tag:support.nodebox.net,2012-11-01:/discussions/nodebox-2-3/6884-how-can-i-calculate-the-angles-for-each-point-of-a-letterNodeBox: Discussion 2022-10-05T02:52:58Ztag:support.nodebox.net,2012-11-01:Comment/559734622022-10-04T23:12:52Z2022-10-04T23:30:09ZHow can I calculate the angles for each point of a letter ?<div><p>Hello !</p>
<p>I'm having a hard time solving this problem.<br>
How can i calculate the angle of the red arc (exactly like in the picture).<br>
I need to calculate it for each point of the letter (black dots on the image), I would like the principle to be applicable to any letter.</p>
<p>I tried to calculate the angle with the "Arc Measure" node from John Cartan's library, but I can't implement it in my case :(</p>
<p>Sorry for my English, this message has been translated from French, I hope my question was clear<br>
Thanks in advance,</p>
<p>0zera</p></div>0zeratag:support.nodebox.net,2012-11-01:Comment/559734622022-10-05T02:22:39Z2022-10-05T02:52:58ZHow can I calculate the angles for each point of a letter ?<div><p>Ozera,</p>
<p>Let's start with the capital H, since it's (relatively) easy.</p>
<p>If you draw an H using the textpath node with a big font size and colorize it with a stroke width > 0 and a transparent interior (fill with alpha of 0), then turn on the points and point numbers checkboxes, you can easily see the points you need and the order in which they are drawn. (My apologies if you already know this; I wasn't sure if your image was given to you or if you drew it yourself using Nodebox).</p>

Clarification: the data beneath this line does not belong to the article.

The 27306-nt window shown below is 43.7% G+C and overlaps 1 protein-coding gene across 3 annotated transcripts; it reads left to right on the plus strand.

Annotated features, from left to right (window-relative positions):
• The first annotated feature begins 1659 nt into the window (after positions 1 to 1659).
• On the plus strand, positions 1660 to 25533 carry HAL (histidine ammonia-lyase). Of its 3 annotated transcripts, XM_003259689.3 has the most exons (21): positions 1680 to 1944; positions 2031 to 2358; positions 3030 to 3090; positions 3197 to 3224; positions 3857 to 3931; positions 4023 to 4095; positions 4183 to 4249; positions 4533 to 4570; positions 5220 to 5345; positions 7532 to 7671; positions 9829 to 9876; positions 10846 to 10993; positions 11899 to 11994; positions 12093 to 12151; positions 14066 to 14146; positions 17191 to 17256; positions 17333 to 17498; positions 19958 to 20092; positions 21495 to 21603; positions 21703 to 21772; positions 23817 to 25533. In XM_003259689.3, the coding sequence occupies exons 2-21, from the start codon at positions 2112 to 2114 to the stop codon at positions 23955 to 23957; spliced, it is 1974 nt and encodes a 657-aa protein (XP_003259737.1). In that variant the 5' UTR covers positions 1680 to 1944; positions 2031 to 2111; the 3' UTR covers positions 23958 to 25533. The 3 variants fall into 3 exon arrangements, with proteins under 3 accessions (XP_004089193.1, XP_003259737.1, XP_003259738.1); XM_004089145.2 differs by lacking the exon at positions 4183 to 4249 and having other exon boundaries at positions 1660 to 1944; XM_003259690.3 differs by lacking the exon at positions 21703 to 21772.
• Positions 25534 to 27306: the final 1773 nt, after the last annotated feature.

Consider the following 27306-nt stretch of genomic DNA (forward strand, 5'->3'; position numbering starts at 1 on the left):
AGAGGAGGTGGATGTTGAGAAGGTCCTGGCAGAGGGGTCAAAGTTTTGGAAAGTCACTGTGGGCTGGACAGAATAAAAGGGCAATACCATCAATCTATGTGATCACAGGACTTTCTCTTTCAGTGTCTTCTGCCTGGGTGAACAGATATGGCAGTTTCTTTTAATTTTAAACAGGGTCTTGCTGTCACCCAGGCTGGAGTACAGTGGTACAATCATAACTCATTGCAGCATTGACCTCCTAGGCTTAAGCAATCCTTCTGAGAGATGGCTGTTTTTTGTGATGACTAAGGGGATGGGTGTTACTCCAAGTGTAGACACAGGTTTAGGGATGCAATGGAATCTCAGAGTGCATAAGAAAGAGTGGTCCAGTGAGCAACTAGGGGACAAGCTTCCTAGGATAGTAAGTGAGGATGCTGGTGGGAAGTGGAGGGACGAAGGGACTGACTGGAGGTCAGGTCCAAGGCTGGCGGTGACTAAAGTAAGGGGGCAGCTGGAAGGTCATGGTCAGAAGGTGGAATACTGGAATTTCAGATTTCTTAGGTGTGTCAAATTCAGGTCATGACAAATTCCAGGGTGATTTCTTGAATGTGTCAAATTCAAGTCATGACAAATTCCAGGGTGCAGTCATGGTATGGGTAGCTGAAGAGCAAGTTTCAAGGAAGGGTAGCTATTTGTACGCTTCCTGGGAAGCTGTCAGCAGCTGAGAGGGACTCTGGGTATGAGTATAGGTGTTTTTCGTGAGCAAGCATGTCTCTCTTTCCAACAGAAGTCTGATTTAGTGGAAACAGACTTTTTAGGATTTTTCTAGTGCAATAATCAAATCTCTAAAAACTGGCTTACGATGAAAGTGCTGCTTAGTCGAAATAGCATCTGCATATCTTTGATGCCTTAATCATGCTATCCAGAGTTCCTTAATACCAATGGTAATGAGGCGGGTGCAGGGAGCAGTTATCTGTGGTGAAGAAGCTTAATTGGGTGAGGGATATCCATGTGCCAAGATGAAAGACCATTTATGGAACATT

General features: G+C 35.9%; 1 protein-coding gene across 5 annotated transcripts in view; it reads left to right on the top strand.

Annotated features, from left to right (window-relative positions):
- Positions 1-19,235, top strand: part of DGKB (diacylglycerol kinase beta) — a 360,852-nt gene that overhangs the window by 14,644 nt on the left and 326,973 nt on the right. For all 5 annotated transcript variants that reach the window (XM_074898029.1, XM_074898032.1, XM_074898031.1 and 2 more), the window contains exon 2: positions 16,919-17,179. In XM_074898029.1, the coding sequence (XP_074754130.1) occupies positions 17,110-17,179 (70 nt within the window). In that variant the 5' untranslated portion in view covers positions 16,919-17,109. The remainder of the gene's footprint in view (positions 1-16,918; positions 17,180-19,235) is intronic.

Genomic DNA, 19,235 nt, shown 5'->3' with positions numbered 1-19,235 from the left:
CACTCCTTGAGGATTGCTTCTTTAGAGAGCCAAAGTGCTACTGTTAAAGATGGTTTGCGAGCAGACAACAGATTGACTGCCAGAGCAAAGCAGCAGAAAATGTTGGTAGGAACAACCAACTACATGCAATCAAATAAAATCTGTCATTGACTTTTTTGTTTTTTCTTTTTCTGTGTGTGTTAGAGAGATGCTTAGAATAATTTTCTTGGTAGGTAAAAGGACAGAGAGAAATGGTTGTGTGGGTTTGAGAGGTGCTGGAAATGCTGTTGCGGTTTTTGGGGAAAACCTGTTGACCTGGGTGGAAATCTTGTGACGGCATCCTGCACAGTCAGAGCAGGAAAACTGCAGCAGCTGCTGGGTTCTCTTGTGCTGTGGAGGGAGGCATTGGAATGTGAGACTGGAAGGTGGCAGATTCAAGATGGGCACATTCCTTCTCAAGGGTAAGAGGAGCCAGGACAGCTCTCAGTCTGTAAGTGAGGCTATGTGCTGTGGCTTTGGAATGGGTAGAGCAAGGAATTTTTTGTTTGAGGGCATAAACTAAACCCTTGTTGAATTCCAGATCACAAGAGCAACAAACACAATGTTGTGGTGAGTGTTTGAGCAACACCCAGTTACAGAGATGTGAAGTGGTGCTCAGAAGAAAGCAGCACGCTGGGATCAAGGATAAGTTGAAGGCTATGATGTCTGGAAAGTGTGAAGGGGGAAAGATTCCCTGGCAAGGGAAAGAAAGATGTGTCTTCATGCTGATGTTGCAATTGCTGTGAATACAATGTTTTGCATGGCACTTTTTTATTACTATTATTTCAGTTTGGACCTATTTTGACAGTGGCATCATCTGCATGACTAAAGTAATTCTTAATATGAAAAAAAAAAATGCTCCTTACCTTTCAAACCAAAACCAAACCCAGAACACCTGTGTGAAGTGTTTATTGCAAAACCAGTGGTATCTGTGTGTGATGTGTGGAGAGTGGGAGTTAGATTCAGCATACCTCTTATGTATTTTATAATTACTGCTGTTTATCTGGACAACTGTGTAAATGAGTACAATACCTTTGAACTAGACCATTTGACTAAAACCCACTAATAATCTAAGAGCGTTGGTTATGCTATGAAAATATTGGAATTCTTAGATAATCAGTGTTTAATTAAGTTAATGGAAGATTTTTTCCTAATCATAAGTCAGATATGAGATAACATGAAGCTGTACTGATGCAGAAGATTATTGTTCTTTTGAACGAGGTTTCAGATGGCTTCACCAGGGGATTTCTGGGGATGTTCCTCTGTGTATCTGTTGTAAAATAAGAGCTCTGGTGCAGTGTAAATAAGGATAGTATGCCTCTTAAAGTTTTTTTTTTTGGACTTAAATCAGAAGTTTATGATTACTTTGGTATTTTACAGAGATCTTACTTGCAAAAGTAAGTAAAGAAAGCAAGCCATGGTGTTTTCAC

<p>The capital H consists of a single closed path with 12 points at each corner. In Verdana the H is drawn in clockwise order; this varies from font to font but we can ignore that for this case. To get a list of these points, simply feed your textpath node into a points node.</p>
<p>For each corner you need the difference between two angles: the angle between that point and the previous point in the path, and the angle between that point and the next point in the path. The angle node gives you each of these two angles, but how to you get the previous point and the next point?</p>
<p><strong>Use the shift node!</strong> Just feed your point node into two shift nodes, one with amount set to -1, the other set to 1. You now have three lists: your points, the previous points, and the next points. Feed points and previous points into one angle node, and points and next points into the another angle node. Then all you have to do is subtract them!</p>
<p>A subtract node gets the magnitude of the angle you need, but will sometimes be positive, sometimes negative, and may sometimes return the interior angle instead of the exterior angle. You can resolve this on your own with a little arithmetic, or simply use my handy arc_measure node (which you have already found).</p>
<p>Problem solved!</p>
<p>If you want to generalize this to any letter you will have to deal with three additional complications: direction, contours and curves.</p>
<p>DIRECTION</p>
<p>I mentioned above that we could ignore whether the letter path was drawn clockwise or counterclockwise in the case of a Verdana H. But if you start dealing with other letters rendered in other fonts you will soon encounter counterclockwise paths. The above method still works, but for counterclockwise paths my arc_measure will return interior angles instead of exterior angles.</p>